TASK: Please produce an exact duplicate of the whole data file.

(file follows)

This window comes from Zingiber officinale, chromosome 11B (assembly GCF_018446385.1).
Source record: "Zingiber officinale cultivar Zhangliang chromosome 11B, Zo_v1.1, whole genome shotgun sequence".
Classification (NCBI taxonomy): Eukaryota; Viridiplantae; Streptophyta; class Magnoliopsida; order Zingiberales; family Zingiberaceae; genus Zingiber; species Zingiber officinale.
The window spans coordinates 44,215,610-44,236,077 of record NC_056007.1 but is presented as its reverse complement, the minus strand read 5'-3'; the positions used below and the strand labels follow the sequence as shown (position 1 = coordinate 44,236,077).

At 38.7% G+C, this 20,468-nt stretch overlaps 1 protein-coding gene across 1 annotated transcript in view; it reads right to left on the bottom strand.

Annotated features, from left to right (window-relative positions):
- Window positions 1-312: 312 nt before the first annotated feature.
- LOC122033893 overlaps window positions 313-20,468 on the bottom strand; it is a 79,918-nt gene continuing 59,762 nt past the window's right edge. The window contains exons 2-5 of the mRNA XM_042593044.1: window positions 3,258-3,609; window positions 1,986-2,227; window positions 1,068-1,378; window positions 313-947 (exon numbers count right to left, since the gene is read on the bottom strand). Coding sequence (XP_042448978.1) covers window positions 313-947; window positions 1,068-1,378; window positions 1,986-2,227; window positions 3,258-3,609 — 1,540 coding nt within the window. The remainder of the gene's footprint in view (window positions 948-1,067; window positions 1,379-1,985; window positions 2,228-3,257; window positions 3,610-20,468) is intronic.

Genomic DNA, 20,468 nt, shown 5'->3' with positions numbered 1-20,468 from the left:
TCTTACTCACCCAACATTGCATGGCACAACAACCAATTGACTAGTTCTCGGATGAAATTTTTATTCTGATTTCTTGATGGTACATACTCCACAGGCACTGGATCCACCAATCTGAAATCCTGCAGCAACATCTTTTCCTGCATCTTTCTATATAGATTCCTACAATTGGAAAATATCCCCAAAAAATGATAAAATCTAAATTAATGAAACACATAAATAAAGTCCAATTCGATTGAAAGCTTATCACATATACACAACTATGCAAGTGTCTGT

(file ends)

This window comes from Zingiber officinale, chromosome 11B (assembly GCF_018446385.1).
Source record: "Zingiber officinale cultivar Zhangliang chromosome 11B, Zo_v1.1, whole genome shotgun sequence".
Classification (NCBI taxonomy): Eukaryota; Viridiplantae; Streptophyta; class Magnoliopsida; order Zingiberales; family Zingiberaceae; genus Zingiber; species Zingiber officinale.
The window spans coordinates 44,215,610-44,236,077 of record NC_056007.1 but is presented as its reverse complement, the minus strand read 5'-3'; the positions used below and the strand labels follow the sequence as shown (position 1 = coordinate 44,236,077).

At 38.7% G+C, this 20,468-nt stretch overlaps 1 protein-coding gene across 1 annotated transcript in view; it reads right to left on the bottom strand.

Annotated features, from left to right (window-relative positions):
- Window positions 1-312: 312 nt before the first annotated feature.
- LOC122033893 overlaps window positions 313-20,468 on the bottom strand; it is a 79,918-nt gene continuing 59,762 nt past the window's right edge. The window contains exons 2-5 of the mRNA XM_042593044.1: window positions 3,258-3,609; window positions 1,986-2,227; window positions 1,068-1,378; window positions 313-947 (exon numbers count right to left, since the gene is read on the bottom strand). Coding sequence (XP_042448978.1) covers window positions 313-947; window positions 1,068-1,378; window positions 1,986-2,227; window positions 3,258-3,609 — 1,540 coding nt within the window. The remainder of the gene's footprint in view (window positions 948-1,067; window positions 1,379-1,985; window positions 2,228-3,257; window positions 3,610-20,468) is intronic.

Genomic DNA, 20,468 nt, shown 5'->3' with positions numbered 1-20,468 from the left:
TCTTACTCACCCAACATTGCATGGCACAACAACCAATTGACTAGTTCTCGGATGAAATTTTTATTCTGATTTCTTGATGGTACATACTCCACAGGCACTGGATCCACCAATCTGAAATCCTGCAGCAACATCTTTTCCTGCATCTTTCTATATAGATTCCTACAATTGGAAAATATCCCCAAAAAATGATAAAATCTAAATTAATGAAACACATAAATAAAGTCCAATTCGATTGAAAGCTTATCACATATACACAACTATGCAAGTGTCTGT